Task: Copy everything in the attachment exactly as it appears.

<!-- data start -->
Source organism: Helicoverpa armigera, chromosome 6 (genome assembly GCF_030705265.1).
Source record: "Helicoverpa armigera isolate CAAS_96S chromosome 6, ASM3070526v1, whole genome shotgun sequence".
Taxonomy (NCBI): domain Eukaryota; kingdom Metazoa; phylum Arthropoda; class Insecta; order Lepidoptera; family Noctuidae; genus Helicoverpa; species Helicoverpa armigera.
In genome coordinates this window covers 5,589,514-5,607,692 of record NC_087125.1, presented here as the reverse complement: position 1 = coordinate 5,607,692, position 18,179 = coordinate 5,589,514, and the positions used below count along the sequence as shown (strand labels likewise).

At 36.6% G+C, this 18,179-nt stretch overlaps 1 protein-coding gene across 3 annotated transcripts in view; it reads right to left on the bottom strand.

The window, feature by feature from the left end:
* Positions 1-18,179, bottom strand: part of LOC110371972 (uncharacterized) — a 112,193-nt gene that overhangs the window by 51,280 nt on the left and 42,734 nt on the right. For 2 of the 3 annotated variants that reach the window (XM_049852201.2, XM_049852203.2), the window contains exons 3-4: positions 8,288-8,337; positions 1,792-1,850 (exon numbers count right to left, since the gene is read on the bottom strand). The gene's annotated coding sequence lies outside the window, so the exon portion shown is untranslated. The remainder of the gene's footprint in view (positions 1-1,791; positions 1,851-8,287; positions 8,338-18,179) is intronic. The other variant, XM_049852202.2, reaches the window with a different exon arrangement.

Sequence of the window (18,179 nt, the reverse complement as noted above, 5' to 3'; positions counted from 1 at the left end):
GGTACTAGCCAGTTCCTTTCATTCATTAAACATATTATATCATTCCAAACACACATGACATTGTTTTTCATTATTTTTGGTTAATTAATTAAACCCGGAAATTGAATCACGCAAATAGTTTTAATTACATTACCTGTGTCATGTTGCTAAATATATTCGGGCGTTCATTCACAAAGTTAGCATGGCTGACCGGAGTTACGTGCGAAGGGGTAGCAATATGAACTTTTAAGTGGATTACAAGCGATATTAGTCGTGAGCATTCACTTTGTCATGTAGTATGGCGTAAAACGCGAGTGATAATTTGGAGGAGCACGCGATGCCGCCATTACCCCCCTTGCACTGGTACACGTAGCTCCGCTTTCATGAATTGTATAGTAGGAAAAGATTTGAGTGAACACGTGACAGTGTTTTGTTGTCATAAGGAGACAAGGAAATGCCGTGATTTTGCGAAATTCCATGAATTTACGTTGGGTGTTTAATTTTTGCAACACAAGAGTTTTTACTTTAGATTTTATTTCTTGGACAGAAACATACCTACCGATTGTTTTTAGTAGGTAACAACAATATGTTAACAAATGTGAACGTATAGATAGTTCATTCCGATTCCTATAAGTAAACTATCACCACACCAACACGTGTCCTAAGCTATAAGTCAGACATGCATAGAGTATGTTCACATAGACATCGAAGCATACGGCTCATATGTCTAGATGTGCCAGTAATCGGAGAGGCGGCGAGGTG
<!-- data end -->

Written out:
Source organism: Helicoverpa armigera, chromosome 6 (genome assembly GCF_030705265.1).
Source record: "Helicoverpa armigera isolate CAAS_96S chromosome 6, ASM3070526v1, whole genome shotgun sequence".
Taxonomy (NCBI): domain Eukaryota; kingdom Metazoa; phylum Arthropoda; class Insecta; order Lepidoptera; family Noctuidae; genus Helicoverpa; species Helicoverpa armigera.
In genome coordinates this window covers 5,589,514-5,607,692 of record NC_087125.1, presented here as the reverse complement: position 1 = coordinate 5,607,692, position 18,179 = coordinate 5,589,514, and the positions used below count along the sequence as shown (strand labels likewise).

At 36.6% G+C, this 18,179-nt stretch overlaps 1 protein-coding gene across 3 annotated transcripts in view; it reads right to left on the bottom strand.

The window, feature by feature from the left end:
* Positions 1-18,179, bottom strand: part of LOC110371972 (uncharacterized) — a 112,193-nt gene that overhangs the window by 51,280 nt on the left and 42,734 nt on the right. For 2 of the 3 annotated variants that reach the window (XM_049852201.2, XM_049852203.2), the window contains exons 3-4: positions 8,288-8,337; positions 1,792-1,850 (exon numbers count right to left, since the gene is read on the bottom strand). The gene's annotated coding sequence lies outside the window, so the exon portion shown is untranslated. The remainder of the gene's footprint in view (positions 1-1,791; positions 1,851-8,287; positions 8,338-18,179) is intronic. The other variant, XM_049852202.2, reaches the window with a different exon arrangement.

Sequence of the window (18,179 nt, the reverse complement as noted above, 5' to 3'; positions counted from 1 at the left end):
GGTACTAGCCAGTTCCTTTCATTCATTAAACATATTATATCATTCCAAACACACATGACATTGTTTTTCATTATTTTTGGTTAATTAATTAAACCCGGAAATTGAATCACGCAAATAGTTTTAATTACATTACCTGTGTCATGTTGCTAAATATATTCGGGCGTTCATTCACAAAGTTAGCATGGCTGACCGGAGTTACGTGCGAAGGGGTAGCAATATGAACTTTTAAGTGGATTACAAGCGATATTAGTCGTGAGCATTCACTTTGTCATGTAGTATGGCGTAAAACGCGAGTGATAATTTGGAGGAGCACGCGATGCCGCCATTACCCCCCTTGCACTGGTACACGTAGCTCCGCTTTCATGAATTGTATAGTAGGAAAAGATTTGAGTGAACACGTGACAGTGTTTTGTTGTCATAAGGAGACAAGGAAATGCCGTGATTTTGCGAAATTCCATGAATTTACGTTGGGTGTTTAATTTTTGCAACACAAGAGTTTTTACTTTAGATTTTATTTCTTGGACAGAAACATACCTACCGATTGTTTTTAGTAGGTAACAACAATATGTTAACAAATGTGAACGTATAGATAGTTCATTCCGATTCCTATAAGTAAACTATCACCACACCAACACGTGTCCTAAGCTATAAGTCAGACATGCATAGAGTATGTTCACATAGACATCGAAGCATACGGCTCATATGTCTAGATGTGCCAGTAATCGGAGAGGCGGCGAGGTG